If breakfast is the most important meal of the day, isn’t that reason enough to get serious about weekend brunch? Whether you’re craving a sweet start to your morning with the city’s best pancakes, a savory plate of eggs or a healthy açai bowl, we’ve scoured the best brunch restaurants in Los Angeles. From the Westside to the Eastside and neighborhoods beyond, these are the city’s best eateries for fueling up in the morning.
The 16 best brunch restaurants in L.A.
No one was totally sure what to expect when Cronut creator Dominique Ansel announceed he’d open his first full-service restaurant, but no one saw dim-sum-style brunch coming. On both Saturdays and Sundays, servers walk by tables while doling out everything from Ansel’s signature pastries to newer fare like lamb sausage, assemble-it-youself lobster rolls, and the creamiest, softest egg scramble with shallots. Each items you pick gets you a stamp on your card, which then gets totaled up at the end of your meal. (Don’t skip the DKA pastries, nor the slow-cooked, fall-apart maple ham.)
Fighting the brunch crowds at Blu Jam Café—which has locations in DTLA, Brentwood, Sherman Oaks, Hollywood, Tarzana and Woodland Hills—requires a special kind of patience. But with eggs Benedict that makes your shoulders slump with happiness and crunchy French toast that’s hard to beat, it’s well worth the wait. Fantastic service adds a neighborhood feel to the chain, which opened its Melrose location in 2006.
Catch has made its way from New York City to a rooftop in West Hollywood, bringing fresh seafood and stunning views to well-dressed Angelenos. For brunch, the celebrity hot spot has a raw bar and a brunch menu that includes a gluten-free waffle tower, plus eggs Benedict, omelettes, a farro health bowl, lobster rolls and more. The brunch menu also highlights its iced almond coffee, cold brew and green juice, for those who want to imbibe on the gorgeous rooftop patio.
The name says it pretty simply: Eat. Just eat. And with lines stretching down the street during weekend brunch hours, you probably could’ve guessed there’s a considerable amount of fantastic dishes to eat here. Aside from the scrambles, breakfast sandwiches, pastas and more, EAT’s French toast game is on point. Get the Killing Me Softly French toast: three layers of brioche stuffed with raspberries and nutella, and drizzled with house-made vanilla-and-raspberry sauce. Hot damn.
You might miss Gjusta if you don’t know what you’re looking for. The Venice bakery operates out of a nondescript warehouse; step inside and you’ll find a long, narrow corridor with glass cases of sweet and savory treats on the left, a working bakery behind it. On the sweet side, slices of fruit are folded into sugar-glazed dough for a morning indulgence; a banana chocolate tart, while pricey, is worth a brunch splurge. Gjusta serves as a sort of deli, too, where you can pick up cuts of meat and fish to go. Coffee, tea and a few other drinks are offered, but we recommend a refreshing saprkling limeade with mint, to be enjoyed on one of the benches or crates in the courtyard outside—sunshine and laid-back vibes guaranteed.
The weekend scene at Huckleberry can be intense, so it’s worth stopping by during the week to give yourself ample time to peruse the daily specials in the pastry case and decide whether you want to pair your tartine with a fruit-studded porridge bowl or something a little more savory, like pesto-y green eggs and ham. If you are in the mood for umami, it’s hard to go wrong with a breakfast sandwich that features the trinity of gruyere, aioli and Niman Ranch bacon, for the record.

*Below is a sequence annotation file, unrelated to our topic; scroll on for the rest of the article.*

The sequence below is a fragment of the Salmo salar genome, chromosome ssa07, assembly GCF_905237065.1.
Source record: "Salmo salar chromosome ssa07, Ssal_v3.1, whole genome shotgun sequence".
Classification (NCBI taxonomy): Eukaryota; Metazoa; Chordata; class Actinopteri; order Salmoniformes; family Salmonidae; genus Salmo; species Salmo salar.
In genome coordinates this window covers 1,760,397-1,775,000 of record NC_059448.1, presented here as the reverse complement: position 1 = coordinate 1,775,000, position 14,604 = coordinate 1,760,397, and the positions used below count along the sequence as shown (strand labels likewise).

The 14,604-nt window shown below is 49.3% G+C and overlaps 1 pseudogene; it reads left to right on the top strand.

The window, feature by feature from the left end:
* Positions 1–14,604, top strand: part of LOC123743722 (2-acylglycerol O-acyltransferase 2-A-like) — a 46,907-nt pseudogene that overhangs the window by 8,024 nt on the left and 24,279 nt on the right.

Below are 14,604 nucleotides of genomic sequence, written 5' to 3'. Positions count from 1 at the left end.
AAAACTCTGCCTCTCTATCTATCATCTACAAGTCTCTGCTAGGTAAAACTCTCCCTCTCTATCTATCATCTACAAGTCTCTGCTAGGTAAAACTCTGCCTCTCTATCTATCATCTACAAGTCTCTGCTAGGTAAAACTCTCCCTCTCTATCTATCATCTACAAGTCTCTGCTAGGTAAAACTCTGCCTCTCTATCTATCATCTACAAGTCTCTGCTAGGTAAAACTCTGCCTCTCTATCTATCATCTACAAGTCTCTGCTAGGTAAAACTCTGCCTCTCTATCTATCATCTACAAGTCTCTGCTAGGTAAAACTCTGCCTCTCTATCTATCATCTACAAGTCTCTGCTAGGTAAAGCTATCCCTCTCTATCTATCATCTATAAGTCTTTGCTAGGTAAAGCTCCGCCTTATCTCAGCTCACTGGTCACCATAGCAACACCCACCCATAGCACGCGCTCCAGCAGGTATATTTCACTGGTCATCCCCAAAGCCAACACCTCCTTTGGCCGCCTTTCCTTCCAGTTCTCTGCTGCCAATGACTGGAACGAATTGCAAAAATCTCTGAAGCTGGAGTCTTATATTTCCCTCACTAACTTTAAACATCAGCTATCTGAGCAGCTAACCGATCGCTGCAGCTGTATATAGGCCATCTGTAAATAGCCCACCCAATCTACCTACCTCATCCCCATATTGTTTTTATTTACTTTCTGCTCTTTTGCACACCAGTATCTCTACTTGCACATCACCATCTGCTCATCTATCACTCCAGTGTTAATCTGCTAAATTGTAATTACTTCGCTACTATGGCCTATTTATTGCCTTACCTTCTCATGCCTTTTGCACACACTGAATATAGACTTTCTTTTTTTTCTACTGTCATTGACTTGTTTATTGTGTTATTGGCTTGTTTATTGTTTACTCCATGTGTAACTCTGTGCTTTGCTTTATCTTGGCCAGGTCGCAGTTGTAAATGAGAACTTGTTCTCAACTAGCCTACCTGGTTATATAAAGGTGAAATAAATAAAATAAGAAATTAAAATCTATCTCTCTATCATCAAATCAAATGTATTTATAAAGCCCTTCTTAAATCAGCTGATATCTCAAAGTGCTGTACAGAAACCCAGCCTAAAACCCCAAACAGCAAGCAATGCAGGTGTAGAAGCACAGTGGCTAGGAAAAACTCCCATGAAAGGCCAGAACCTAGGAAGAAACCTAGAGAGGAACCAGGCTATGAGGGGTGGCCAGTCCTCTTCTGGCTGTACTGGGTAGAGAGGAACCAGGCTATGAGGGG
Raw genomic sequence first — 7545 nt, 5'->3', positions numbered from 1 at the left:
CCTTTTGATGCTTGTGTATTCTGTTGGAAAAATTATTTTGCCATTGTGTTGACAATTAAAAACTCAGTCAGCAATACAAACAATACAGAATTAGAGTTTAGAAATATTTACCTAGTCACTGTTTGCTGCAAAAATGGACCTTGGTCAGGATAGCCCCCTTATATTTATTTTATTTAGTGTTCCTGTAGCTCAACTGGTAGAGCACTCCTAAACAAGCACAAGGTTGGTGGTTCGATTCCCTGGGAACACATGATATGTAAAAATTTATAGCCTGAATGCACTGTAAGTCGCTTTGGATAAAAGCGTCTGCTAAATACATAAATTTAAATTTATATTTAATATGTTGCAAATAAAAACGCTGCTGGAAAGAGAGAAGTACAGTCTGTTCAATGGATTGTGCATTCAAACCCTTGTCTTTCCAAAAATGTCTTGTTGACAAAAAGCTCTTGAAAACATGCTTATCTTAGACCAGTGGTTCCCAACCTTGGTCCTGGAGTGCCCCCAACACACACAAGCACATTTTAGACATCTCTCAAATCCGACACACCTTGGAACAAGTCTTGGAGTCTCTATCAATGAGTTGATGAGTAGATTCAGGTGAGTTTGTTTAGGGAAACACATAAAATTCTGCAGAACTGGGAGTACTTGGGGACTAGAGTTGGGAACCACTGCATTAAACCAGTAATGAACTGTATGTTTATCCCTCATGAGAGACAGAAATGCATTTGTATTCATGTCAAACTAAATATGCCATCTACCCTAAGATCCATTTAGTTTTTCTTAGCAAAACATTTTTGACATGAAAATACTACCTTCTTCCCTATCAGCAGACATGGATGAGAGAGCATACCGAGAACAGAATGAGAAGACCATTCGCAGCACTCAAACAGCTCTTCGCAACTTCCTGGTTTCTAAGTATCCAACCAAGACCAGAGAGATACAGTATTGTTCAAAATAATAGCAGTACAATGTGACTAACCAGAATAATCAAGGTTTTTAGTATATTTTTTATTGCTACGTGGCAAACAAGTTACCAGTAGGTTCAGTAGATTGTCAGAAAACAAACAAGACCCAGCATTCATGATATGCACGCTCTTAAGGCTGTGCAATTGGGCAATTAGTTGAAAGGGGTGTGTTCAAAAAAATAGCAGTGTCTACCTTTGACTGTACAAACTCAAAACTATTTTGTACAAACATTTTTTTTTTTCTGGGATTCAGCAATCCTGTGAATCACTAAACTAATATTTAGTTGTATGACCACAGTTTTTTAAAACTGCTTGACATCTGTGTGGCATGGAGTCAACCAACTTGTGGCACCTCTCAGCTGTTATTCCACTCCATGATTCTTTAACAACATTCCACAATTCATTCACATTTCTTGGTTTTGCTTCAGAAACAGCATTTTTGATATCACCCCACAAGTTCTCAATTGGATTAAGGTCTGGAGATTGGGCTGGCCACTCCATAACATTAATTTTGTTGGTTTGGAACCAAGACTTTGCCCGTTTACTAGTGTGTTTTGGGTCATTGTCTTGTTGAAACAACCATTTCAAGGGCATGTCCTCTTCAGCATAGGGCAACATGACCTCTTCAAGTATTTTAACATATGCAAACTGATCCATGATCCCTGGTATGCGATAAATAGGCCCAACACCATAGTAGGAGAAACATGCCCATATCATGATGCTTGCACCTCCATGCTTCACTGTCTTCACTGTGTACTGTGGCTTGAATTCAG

The Aussies certainly love their “brekkie,” and thanks to the onslaught of Aussie cafes, so does L.A. The meal, which should be versatile enough to grab at any point of the day—so, brunch, essentially—is especially big at Little Ruby, the cute-cozy SaMo spot that’s only a block or two from the beach. Drop by before 4pm for stellar sweet corn fritters, a full Ausie breakfast (baked beans and roasted tomatoes included), coffee granola, ricotta hotcakes, salads and burgers, plus a full espresso bar and a line of fresh-pressed juice concoctions to enjoy in the sunshine. G’day, indeed.
Just steps from the beach, brunching at Manhattan Beach Post (more affectionately known as MB Post) has become a South Bay right of passage. On weekend mornings, diners delve into ricotta-stuffed French toast and truffle-honey-laced fried chicken; during the week, couples gaze at each other over family-style servings of squid ink tagliatelle and duck prosciutto. MB Post’s biscuits are practically legend at this point: bacon cheddar buttermilk beauties, served with a side of maple butter. An extensive wine list, along with beer and handcrafted cocktails, ensures that this spot in the bubble is all you really need.
Brunch, steak, truffle mac and cheese—Nick’s on 2nd is the neighborhood spot that seems to know exactly what you’re craving, no matter what time of day it is. Stop by this Long Beach staple for fried chicken and waffles or a California omelette before heading out to the shore. On a sunny day, the front patio is perfect for watching people stroll by on 2nd Street.
This Culver City diner is the go-to spot for boozy brunching at its finest. The $8.99 bottomless champagne special (supplement that with $7 carafes of orange juice to make your own mimosas) keeps the casual eatery packed with low-key locals, though the noise level definitely ratchets up as the glasses are emptied, making it feel like a neighborhood bar on game day. An array of Benedicts and especially the Huevos Divorciados—a spin on huevos rancheros, with two different sauces—are all worth a try, along with thos so-fluffy pancakes with fruit, nuts or chocolate.